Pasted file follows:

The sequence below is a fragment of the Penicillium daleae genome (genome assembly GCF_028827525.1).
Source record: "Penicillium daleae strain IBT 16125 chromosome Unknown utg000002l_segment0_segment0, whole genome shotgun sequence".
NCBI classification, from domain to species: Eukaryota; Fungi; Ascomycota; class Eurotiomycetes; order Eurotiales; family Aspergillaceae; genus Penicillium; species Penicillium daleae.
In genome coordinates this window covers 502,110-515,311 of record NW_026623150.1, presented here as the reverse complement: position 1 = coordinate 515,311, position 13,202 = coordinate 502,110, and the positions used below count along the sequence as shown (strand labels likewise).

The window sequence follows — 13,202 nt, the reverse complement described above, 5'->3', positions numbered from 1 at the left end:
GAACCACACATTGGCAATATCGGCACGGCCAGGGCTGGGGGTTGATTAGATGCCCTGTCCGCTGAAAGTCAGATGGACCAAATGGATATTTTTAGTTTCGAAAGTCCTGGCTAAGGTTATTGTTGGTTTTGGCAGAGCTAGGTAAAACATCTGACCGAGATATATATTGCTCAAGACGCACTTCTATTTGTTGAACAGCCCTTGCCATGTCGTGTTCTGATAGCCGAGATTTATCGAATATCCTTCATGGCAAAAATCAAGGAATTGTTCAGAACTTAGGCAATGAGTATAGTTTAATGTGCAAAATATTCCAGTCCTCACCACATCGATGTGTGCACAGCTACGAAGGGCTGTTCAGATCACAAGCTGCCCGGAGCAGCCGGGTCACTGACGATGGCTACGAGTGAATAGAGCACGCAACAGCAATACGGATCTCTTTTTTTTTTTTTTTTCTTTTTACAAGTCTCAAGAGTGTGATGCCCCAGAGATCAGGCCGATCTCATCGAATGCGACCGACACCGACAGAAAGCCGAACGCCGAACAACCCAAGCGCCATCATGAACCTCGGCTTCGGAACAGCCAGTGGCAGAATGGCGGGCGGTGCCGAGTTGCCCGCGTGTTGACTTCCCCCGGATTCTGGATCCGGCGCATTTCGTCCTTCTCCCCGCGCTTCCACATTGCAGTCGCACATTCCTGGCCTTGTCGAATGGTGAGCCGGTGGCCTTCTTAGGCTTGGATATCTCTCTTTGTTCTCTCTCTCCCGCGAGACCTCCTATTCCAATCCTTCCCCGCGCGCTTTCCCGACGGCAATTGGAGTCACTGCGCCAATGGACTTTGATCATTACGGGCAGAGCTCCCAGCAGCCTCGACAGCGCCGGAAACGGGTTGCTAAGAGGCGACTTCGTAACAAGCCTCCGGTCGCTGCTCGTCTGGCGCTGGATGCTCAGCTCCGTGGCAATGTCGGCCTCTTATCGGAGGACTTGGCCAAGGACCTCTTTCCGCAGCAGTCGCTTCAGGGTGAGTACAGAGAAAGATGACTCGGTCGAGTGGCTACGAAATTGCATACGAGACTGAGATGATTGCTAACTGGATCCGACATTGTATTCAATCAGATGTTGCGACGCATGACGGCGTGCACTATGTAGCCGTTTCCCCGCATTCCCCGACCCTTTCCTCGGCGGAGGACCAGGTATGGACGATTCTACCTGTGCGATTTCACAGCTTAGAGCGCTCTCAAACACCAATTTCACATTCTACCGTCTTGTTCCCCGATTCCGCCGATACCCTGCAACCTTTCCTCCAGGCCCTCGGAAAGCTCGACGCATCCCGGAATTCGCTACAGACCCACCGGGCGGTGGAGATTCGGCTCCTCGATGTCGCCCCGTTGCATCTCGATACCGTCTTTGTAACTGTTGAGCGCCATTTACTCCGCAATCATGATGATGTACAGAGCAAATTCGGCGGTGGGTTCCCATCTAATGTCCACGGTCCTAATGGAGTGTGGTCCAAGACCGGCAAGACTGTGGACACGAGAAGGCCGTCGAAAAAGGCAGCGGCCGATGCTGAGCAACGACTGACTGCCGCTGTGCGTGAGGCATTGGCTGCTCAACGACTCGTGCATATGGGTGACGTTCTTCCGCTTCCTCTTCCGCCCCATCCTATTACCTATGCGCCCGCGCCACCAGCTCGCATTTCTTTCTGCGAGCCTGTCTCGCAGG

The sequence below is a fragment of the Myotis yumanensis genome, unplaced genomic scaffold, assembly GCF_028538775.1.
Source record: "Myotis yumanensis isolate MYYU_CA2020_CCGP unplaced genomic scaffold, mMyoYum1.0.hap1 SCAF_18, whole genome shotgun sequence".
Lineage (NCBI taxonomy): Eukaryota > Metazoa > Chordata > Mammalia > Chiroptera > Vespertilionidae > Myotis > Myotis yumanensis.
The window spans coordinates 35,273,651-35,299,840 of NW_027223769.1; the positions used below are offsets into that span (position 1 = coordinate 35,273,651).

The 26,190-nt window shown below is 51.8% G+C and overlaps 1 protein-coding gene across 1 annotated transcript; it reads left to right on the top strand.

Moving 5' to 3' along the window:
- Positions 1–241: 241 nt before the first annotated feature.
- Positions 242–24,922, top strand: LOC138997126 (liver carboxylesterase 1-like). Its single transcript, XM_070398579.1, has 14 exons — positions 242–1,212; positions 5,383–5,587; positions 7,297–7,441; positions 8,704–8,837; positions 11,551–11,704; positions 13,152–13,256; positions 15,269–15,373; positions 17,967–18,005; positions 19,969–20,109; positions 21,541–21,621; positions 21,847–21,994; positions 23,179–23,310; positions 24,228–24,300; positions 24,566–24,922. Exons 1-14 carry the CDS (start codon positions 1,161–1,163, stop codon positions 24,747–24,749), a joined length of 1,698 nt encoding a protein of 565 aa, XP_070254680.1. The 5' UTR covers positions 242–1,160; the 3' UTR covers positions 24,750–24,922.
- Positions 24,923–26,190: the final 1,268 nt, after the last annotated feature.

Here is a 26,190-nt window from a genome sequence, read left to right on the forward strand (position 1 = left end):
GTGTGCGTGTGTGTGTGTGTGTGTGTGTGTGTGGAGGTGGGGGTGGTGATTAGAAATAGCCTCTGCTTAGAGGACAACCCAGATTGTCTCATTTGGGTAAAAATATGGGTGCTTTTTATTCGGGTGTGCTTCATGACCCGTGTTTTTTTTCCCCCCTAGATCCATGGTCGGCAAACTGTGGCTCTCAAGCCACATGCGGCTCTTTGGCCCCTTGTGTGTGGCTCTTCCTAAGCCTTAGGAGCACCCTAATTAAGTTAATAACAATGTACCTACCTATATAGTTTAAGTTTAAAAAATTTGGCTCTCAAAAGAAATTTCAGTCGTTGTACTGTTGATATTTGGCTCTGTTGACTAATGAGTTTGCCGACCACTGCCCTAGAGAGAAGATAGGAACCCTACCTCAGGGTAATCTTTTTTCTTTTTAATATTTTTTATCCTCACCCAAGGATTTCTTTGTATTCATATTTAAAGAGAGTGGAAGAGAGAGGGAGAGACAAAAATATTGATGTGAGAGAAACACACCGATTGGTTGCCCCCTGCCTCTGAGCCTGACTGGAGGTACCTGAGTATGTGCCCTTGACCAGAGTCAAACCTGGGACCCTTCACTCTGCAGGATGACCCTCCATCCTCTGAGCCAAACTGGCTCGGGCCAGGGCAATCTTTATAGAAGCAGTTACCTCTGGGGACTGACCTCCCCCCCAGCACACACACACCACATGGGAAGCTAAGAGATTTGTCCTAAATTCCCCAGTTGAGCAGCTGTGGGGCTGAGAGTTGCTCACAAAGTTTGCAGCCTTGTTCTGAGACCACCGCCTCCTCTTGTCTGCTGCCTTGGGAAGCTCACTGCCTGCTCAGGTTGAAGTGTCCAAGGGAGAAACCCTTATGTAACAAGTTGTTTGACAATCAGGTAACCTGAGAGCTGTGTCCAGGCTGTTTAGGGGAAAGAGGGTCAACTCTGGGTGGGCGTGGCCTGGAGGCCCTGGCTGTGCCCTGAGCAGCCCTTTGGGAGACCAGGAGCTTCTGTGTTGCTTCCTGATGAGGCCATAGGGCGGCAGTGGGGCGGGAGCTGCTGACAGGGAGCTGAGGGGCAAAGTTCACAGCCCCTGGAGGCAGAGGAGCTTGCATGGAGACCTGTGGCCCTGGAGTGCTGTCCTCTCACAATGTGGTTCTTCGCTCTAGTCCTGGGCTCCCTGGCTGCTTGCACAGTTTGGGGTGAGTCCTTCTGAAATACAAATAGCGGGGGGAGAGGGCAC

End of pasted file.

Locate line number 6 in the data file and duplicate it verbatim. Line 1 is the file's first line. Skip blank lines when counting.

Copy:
GAACCACACATTGGCAATATCGGCACGGCCAGGGCTGGGGGTTGATTAGATGCCCTGTCCGCTGAAAGTCAGATGGACCAAATGGATATTTTTAGTTTCGAAAGTCCTGGCTAAGGTTATTGTTGGTTTTGGCAGAGCTAGGTAAAACATCTGACCGAGATATATATTGCTCAAGACGCACTTCTATTTGTTGAACAGCCCTTGCCATGTCGTGTTCTGATAGCCGAGATTTATCGAATATCCTTCATGGCAAAAATCAAGGAATTGTTCAGAACTTAGGCAATGAGTATAGTTTAATGTGCAAAATATTCCAGTCCTCACCACATCGATGTGTGCACAGCTACGAAGGGCTGTTCAGATCACAAGCTGCCCGGAGCAGCCGGGTCACTGACGATGGCTACGAGTGAATAGAGCACGCAACAGCAATACGGATCTCTTTTTTTTTTTTTTTTCTTTTTACAAGTCTCAAGAGTGTGATGCCCCAGAGATCAGGCCGATCTCATCGAATGCGACCGACACCGACAGAAAGCCGAACGCCGAACAACCCAAGCGCCATCATGAACCTCGGCTTCGGAACAGCCAGTGGCAGAATGGCGGGCGGTGCCGAGTTGCCCGCGTGTTGACTTCCCCCGGATTCTGGATCCGGCGCATTTCGTCCTTCTCCCCGCGCTTCCACATTGCAGTCGCACATTCCTGGCCTTGTCGAATGGTGAGCCGGTGGCCTTCTTAGGCTTGGATATCTCTCTTTGTTCTCTCTCTCCCGCGAGACCTCCTATTCCAATCCTTCCCCGCGCGCTTTCCCGACGGCAATTGGAGTCACTGCGCCAATGGACTTTGATCATTACGGGCAGAGCTCCCAGCAGCCTCGACAGCGCCGGAAACGGGTTGCTAAGAGGCGACTTCGTAACAAGCCTCCGGTCGCTGCTCGTCTGGCGCTGGATGCTCAGCTCCGTGGCAATGTCGGCCTCTTATCGGAGGACTTGGCCAAGGACCTCTTTCCGCAGCAGTCGCTTCAGGGTGAGTACAGAGAAAGATGACTCGGTCGAGTGGCTACGAAATTGCATACGAGACTGAGATGATTGCTAACTGGATCCGACATTGTATTCAATCAGATGTTGCGACGCATGACGGCGTGCACTATGTAGCCGTTTCCCCGCATTCCCCGACCCTTTCCTCGGCGGAGGACCAGGTATGGACGATTCTACCTGTGCGATTTCACAGCTTAGAGCGCTCTCAAACACCAATTTCACATTCTACCGTCTTGTTCCCCGATTCCGCCGATACCCTGCAACCTTTCCTCCAGGCCCTCGGAAAGCTCGACGCATCCCGGAATTCGCTACAGACCCACCGGGCGGTGGAGATTCGGCTCCTCGATGTCGCCCCGTTGCATCTCGATACCGTCTTTGTAACTGTTGAGCGCCATTTACTCCGCAATCATGATGATGTACAGAGCAAATTCGGCGGTGGGTTCCCATCTAATGTCCACGGTCCTAATGGAGTGTGGTCCAAGACCGGCAAGACTGTGGACACGAGAAGGCCGTCGAAAAAGGCAGCGGCCGATGCTGAGCAACGACTGACTGCCGCTGTGCGTGAGGCATTGGCTGCTCAACGACTCGTGCATATGGGTGACGTTCTTCCGCTTCCTCTTCCGCCCCATCCTATTACCTATGCGCCCGCGCCACCAGCTCGCATTTCTTTCTGCGAGCCTGTCTCGCAGG